RAJI ADE OBA
One key governance tool of the state of any government—is a piece of legislation.
Three years after President Muhammadu Buhari, (GCFR) signed into law the Discrimination against Persons with Disabilities (Prohibition) Act 2018, also known as National Disability Act), people with disabilities in Nigeria have experienced a meaningful amount of institutional relief. Yet, challenges abound, and opportunities for the Act’s fuller implementation.
There had been several years of negligence by the Government of Nigeria until, in 2018, when President Muhammadu Buhari finally assented to the Discrimination against Persons with Disabilities (Prohibition) Act 2018, also known as National Disability Act). This was following several advocacies and lobbying attempts which almost led to the disappearing act of the bill in the last 18 years.
That was notwithstanding Nigeria was among the nations that signed and ratified the United Nations Convention on the rights of persons with disabilities (UNCRPD), including the United States of America.
Successive administrations since 2007 had come without establishing any legal framework to enforce the ratification and promote the rights of people with disabilities. America had long set the pace for other nations to institute this inclusive ratification into their polity. In the summer of 1990, President George H.W. Bush signed into law, the Americans with Disabilities Act (ADA).
Back home, the struggle for the same, for 31 million Nigerians with disabilities, had since begun. Concerned and informed Nigerians with disabilities, including Organization of persons with disabilities (OPDs), Civil society organizations (CSOs), and development partners took on the responsibility of drafting a bill and advocating for its passage at the Nation’s parliament.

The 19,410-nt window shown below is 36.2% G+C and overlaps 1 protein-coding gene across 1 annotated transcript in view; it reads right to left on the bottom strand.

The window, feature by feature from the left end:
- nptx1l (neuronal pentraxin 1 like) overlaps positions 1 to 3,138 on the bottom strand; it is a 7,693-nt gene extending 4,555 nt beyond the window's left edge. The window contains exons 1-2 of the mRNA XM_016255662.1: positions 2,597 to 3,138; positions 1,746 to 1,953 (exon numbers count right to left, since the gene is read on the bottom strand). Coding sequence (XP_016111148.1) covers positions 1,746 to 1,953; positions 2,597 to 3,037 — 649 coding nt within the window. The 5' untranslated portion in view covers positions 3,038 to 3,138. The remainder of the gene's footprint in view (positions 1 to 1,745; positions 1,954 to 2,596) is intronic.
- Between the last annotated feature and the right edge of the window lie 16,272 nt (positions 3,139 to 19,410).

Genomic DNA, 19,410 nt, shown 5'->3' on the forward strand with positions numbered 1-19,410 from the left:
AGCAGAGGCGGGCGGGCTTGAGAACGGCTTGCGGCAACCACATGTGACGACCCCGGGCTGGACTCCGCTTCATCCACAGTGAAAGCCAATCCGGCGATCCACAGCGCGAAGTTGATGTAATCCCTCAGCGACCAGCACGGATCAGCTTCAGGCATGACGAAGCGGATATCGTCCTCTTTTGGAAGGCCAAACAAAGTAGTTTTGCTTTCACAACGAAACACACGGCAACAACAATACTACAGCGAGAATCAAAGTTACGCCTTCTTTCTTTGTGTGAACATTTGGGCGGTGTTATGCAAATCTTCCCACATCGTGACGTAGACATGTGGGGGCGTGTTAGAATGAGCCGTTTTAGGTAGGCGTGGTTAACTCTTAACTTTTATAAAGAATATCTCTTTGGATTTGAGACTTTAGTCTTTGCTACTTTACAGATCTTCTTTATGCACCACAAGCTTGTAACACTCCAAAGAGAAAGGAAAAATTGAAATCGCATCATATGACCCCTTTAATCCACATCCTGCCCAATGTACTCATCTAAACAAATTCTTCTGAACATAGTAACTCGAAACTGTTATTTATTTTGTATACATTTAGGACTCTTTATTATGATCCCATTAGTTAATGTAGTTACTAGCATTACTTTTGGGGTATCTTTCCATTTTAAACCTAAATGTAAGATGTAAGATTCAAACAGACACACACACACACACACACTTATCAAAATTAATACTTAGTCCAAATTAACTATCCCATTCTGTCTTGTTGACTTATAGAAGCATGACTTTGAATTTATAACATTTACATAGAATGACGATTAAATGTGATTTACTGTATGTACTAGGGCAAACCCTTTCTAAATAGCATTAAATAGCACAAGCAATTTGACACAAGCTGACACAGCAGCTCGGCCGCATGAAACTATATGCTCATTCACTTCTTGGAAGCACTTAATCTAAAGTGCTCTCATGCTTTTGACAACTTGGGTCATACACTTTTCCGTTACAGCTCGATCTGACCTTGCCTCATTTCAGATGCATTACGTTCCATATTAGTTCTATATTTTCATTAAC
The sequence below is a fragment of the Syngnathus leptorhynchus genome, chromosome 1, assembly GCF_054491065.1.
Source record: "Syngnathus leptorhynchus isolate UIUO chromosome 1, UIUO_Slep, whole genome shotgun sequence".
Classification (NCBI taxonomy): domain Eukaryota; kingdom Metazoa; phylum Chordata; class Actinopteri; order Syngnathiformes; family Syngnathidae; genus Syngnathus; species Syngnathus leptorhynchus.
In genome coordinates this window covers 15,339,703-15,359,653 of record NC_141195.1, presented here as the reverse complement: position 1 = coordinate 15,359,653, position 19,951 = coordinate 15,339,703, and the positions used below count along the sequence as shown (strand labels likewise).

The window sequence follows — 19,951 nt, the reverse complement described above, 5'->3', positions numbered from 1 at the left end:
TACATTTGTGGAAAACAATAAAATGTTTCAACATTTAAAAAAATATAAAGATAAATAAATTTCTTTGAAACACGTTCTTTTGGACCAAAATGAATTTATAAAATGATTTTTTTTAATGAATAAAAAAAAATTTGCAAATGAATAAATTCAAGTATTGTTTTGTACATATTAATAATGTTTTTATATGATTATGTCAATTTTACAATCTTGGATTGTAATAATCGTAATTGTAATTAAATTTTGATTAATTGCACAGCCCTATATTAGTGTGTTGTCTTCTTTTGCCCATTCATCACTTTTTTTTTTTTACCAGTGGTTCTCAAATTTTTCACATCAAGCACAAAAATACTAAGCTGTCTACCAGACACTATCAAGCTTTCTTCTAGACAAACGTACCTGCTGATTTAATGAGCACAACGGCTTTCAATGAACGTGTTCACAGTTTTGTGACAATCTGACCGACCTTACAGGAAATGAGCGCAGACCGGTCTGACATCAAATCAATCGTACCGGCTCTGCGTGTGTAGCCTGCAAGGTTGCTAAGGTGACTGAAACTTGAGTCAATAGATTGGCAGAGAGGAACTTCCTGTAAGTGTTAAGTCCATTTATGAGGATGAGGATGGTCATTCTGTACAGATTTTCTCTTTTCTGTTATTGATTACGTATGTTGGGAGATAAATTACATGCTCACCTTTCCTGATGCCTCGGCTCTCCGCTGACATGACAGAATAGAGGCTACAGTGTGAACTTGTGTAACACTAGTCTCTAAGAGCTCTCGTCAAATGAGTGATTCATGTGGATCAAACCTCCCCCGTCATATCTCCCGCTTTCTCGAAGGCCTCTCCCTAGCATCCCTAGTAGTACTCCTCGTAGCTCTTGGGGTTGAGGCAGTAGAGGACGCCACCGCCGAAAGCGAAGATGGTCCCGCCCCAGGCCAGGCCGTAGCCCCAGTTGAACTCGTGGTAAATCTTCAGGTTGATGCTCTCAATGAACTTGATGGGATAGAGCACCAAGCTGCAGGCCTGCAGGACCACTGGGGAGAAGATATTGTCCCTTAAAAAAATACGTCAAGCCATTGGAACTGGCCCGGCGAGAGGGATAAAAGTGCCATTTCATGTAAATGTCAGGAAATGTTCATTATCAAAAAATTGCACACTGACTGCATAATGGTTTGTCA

On the 17th January 2018, a new chapter had started for millions of Nigerians with disabilities, as the President assented to the National Disability Act.
The years-long struggle to end discrimination against Persons with Disabilities had ended. A new socio-economic and political life had begun for all people with disabilities.
In short, the historical Acts t meant that due dignity would be accorded to people with disabilities in society.
The Discrimination against Persons with Disabilities (Prohibition) Act 2018, also known as (ring dust—finally saw the dawn of light, as the 8th Session of our nation’s National Assembly passed the bill on March 28, 2018, and assented to by the President, and after many years of politics and political grandstanding in Abuja.
The Discrimination against Persons with Disabilities (Prohibition) Act 2018 was assented to by the President on the 17th of January 2019.
The Gains of the National Disability Act
Understandably, it is important to recognize and acknowledge some of the gains that have been associated with the current policy. Since the enactment of the National Disability Act, there have been, according to experts and stakeholders, significant gains in accessing public services, one notably of which includes the agreement of Central Bank of Nigeria (CBN) representative to open access for engagement of their institution on access to banking halls and services in Nigeria.
In addition, the National Commission of People with Disabilities (NCPWD) was established by the government.